Type
Book
Title
The Invention of a Nation. Zionist Thought and the Making of Modern Israël
In
Comparative Politics and International Studies Series
Editor
London : Hurst Publishers
Collection
Comparative Politics and International Studies Series
Pages
308 p.
ISBN
9781850655954
Keywords
Nationalism, Zionism, Israel, identity
Abstract
EN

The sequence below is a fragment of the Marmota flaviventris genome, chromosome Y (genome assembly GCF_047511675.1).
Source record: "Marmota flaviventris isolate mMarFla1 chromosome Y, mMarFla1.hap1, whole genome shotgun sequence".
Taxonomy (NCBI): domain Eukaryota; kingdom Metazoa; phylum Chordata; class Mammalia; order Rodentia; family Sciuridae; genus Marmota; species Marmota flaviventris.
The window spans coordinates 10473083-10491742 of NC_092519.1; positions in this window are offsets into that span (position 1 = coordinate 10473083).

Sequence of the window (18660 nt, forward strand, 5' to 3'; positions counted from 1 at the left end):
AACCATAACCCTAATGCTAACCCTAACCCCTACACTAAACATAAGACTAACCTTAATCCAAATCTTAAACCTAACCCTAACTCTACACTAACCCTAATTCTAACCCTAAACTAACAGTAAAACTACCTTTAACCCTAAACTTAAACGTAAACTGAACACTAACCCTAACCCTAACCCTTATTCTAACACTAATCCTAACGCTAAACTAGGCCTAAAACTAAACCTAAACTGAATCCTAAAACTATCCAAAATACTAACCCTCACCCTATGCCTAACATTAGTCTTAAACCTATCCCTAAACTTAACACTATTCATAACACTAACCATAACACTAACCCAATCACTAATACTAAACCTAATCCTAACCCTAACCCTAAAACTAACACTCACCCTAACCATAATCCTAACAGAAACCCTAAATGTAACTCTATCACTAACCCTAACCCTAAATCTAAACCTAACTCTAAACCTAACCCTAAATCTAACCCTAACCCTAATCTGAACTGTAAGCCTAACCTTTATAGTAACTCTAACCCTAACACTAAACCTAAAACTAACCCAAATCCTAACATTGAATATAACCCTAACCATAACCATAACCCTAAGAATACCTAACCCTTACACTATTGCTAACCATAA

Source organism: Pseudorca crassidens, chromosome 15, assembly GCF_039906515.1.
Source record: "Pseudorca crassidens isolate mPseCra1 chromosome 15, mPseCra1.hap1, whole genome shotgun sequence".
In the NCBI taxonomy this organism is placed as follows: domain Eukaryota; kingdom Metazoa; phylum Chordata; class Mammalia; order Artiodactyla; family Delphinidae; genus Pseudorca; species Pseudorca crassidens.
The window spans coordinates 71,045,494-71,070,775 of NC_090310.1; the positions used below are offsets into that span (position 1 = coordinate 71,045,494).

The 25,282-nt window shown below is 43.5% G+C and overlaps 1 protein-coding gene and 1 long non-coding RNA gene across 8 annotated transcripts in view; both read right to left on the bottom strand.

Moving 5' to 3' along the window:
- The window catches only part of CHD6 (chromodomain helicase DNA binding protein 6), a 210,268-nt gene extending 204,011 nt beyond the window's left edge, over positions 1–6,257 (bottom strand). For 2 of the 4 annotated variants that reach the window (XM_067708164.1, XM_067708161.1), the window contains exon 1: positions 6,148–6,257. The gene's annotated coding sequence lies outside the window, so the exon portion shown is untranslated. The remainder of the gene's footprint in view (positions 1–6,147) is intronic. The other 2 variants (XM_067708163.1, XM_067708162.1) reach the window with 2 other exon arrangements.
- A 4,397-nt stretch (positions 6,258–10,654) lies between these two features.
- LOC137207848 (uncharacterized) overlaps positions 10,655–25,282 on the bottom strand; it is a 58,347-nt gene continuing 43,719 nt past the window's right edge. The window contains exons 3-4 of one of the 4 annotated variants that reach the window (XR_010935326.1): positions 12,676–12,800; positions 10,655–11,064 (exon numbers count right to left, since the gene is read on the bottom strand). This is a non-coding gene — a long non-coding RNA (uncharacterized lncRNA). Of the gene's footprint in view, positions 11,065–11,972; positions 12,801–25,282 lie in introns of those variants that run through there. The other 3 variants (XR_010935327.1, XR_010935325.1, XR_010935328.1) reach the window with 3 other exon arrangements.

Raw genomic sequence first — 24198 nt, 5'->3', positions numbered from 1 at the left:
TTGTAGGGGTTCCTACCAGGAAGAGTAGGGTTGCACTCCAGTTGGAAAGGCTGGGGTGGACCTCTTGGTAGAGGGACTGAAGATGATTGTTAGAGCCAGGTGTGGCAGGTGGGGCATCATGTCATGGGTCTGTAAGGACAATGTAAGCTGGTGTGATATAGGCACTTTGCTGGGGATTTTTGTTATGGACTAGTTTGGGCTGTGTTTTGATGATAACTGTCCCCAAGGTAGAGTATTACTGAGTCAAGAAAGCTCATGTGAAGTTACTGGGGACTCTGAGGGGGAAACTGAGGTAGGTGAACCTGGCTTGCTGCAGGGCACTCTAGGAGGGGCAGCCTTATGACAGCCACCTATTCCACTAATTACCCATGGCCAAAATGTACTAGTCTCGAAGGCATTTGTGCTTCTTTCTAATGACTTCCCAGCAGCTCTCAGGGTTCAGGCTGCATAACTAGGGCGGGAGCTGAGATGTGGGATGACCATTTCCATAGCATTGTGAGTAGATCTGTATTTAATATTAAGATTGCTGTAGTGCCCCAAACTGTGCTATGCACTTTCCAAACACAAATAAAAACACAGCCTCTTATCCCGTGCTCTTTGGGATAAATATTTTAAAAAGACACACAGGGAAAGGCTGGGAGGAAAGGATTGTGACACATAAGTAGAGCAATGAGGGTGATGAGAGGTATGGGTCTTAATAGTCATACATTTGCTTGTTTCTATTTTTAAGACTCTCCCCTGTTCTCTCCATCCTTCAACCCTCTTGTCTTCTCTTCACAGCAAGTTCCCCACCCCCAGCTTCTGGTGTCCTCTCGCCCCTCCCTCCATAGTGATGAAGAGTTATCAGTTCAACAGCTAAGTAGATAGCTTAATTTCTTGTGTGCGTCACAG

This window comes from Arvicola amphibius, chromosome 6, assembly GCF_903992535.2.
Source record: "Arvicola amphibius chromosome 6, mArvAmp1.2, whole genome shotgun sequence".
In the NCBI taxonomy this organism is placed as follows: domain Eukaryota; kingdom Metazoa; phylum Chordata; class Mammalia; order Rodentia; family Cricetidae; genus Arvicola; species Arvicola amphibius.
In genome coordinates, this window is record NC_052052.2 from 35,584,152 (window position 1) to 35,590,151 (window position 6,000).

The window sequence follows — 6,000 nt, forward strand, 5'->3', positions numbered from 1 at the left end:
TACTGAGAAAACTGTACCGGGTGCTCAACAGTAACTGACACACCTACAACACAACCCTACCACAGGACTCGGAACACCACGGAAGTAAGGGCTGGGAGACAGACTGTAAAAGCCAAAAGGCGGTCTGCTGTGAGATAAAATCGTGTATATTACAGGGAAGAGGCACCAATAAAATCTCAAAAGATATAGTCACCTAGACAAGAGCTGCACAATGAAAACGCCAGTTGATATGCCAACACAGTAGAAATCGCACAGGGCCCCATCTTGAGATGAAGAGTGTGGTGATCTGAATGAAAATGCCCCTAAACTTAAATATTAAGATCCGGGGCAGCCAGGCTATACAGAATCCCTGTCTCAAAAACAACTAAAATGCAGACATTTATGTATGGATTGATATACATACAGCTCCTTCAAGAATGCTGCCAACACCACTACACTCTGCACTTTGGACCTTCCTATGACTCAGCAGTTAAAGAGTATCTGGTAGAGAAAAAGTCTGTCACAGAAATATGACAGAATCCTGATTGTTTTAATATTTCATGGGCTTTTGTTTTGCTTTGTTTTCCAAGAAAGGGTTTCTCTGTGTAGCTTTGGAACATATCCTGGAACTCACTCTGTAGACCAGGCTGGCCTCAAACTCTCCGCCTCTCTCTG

The vulnerability which is the lot of any nation without a state was experienced in a particularly extreme way by the Jews. With the destitution and persecution of many Jewish communities in the 19th century, especially in Eastern Europe, Jews demanded a solution to their uprootedness. This required a state. Alain Dieckhoff recounts the tortuous ordeal through which the Jews reacted to the challenge of modernity. While some contributed to the development of capitalism and put their talents at the service of the Western European states, others threw themselves into revolutionary movements. Yet others imagined ways of ‘re-nationalising’ Jews by transforming them into a nation. Thus the Jews were formidable experimenters who participated in causes with contradictory agendas: assimilation (bourgeois or socialist) or nationalism. The text focuses on Zionism, whose ultimate objective was the creation of a sovereign state for the Jews in Palestine. This required the invention of the Jewish nation. Such an objective meant several things: building a national language, defining a secularised and territorialised Jewish identity, and using military power. This was a difficult enterprise, as the national project was faced with the persistence of communitarianism. But the enterprise was at least partly successful: this process of politicisation makes Israel a paradigmatic example of the invention of a nation-state, the main focus of this work.

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